Microsoft security chief: IE is not a browser, so stop using it as your default

Internet Explorer is a 'compatibility solution' and should only be used selectively, warns Microsoft exec.
Written by Liam Tung, Contributing Writer

Is Internet Explorer (IE) a browser? According to Microsoft, no. Today, it's a 'compatibility solution' for enterprise customers to deal with legacy sites that should be updated for modern browsers. 

Chris Jackson, Microsoft's worldwide lead for cybersecurity, really doesn't want enterprise customers to use IE for all web traffic, even though for some organizations that would be the easiest option. 

Companies in that situation are willing to take on 'technical debt', such as paying for extended support for a legacy software, but that habit needs to stop in the case of IE, argues Jackson in a new blog post, 'The perils of using Internet Explorer as your default browser'.

ALSO: Microsoft says you shouldn't buy its awful software 

The main gist of Jackson's argument is you should only use IE selectively for internal sites that need it, pointing to tools like Enterprise Mode Site List in IE 11 that help customers make the transition and limit IE use to where it's needed. 

Jackson doesn't mention anywhere that customers should use Edge, the soon-to-be Chromium-based browser. Nor does he suggest using Chrome or Firefox, only that most developers aren't testing sites for IE. 

"I'm not here to enforce any browser on anyone. Windows gives you a choice in your browser, and you should choose the one that best meets your needs," he replied to one commenter. 

Jackson doesn't even consider IE to be a browser, at least in the modern, standards-based sense.  

"You see, Internet Explorer is a compatibility solution," wrote Jackson in the blog. "We're not supporting new web standards for it and, while many sites work fine, developers by and large just aren't testing for Internet Explorer these days. They're testing on modern browsers. 

"So, if we continued our previous approach, you would end up in a scenario where, by optimizing for the things you have, you end up not being able to use new apps as they come out. As new apps are coming out with greater frequency, what we want to help you do is avoid having to miss out on a progressively larger portion of the web."

Jackson admits that Microsoft is partly to blame for customers' willingness to take on technical debt. In particular, he singles out Internet Explorer 6, released in 2001, the year of Microsoft's IE-Windows antitrust settlement in the US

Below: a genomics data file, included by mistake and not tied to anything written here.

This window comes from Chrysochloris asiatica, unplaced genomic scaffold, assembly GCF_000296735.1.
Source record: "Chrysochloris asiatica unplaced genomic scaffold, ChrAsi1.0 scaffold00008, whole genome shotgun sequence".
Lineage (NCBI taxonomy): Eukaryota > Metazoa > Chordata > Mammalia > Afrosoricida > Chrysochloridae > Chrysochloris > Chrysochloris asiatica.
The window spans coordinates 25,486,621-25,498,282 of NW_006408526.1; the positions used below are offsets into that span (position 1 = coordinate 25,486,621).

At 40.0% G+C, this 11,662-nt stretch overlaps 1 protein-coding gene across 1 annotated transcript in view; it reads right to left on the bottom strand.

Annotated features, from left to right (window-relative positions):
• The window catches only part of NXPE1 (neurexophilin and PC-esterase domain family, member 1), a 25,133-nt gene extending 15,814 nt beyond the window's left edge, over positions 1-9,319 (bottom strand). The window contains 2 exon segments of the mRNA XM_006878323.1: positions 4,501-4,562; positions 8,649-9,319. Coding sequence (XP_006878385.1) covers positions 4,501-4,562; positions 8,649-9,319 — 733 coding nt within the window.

All the Chromium-based browsers

In a section called 'Creating technical debt by default', Jackson notes: "In the past, Internet Explorer was optimized for simplicity at the expense of technical debt. Looking all the way back to Internet Explorer 6, the very concept of 'standards mode' vs 'quirks mode' comes from this 'easy button' approach."

More effort on the part of IT teams was required to get to standards mode, which made "getting modern" an opt-in choice. 

SEE: 20 pro tips to make Windows 10 work the way you want (free PDF)

Jackson explains that as IE began to support more standards, Microsoft also realized it risked breaking applications written for an older interpretation of the standards. 

"So, with Internet Explorer 8 (IE8), we added IE8 standards, but also kept Internet Explorer 7 (IE7) standards. That meant, for sites in the internet zone, it would default to IE8 standards, but, for sites in the local intranet zone, it would default to IE7 standards," explains Jackson, noting this was also an 'easy button' solution.  

"As you can see, by going with the 'technical debt by default' approach, we ended up in a scenario whereby if you create a brand-new webpage today, run it in the local intranet zone, and don't add any additional markup, you will end up using a 1999 implementation of web standards by default. Yikes."

Previous and related coverage

Microsoft makes final push to rid world of Internet Explorer 10

Enterprise customers running Windows Server 2012 have one year to change from IE10 to IE11.

Microsoft confirms that Chrome extensions will run on new Edge browser

Microsoft's Chromium-based Edge browser could close the extension gap.

Mozilla: Why Microsoft Edge's switch to Google's Chromium is bad news

Microsoft's move probably won't help Edge and it's also bad for the open web, say Mozilla, Vivaldi.

Microsoft's Edge to morph into a Chromium-based, cross-platform browser

Microsoft is going to remake its Edge desktop browser by using Chromium components and by bringing it to Windows 7, 8.1 and macOS, in addition to Windows 10.

Microsoft Edge: What went wrong, what's next

Microsoft's grand browser experiment flopped in the marketplace, so the company is turning to an unlikely successor: the open-source Chromium project. Can it succeed where EdgeHTML failed?

Apple killing off web passwords? Safari trials WebAuthn logins on macOS

Safari could join Firefox, Chrome, and Edge support for Web Authentication.

Microsoft reportedly looking to ditch Edge for Chromium

The world of web renderers could be down a significant member should Microsoft can its EdgeHTML renderer.

Google is raiding Firefox for Chrome's next UI features

Tab groups and a scrollable tabs bar are coming to Chrome. When? Yet unknown.

How to use Vivaldi Quick Commands TechRepublic

Why you should stop pointing and clicking your way around an interface and instead Vivaldi's new Quick Commands feature.

Google cracks down on malicious Chrome extensions CNET

A more rigorous review process that includes more humans seeks to better scrutinize extensions that demand lots of power.

Editorial standards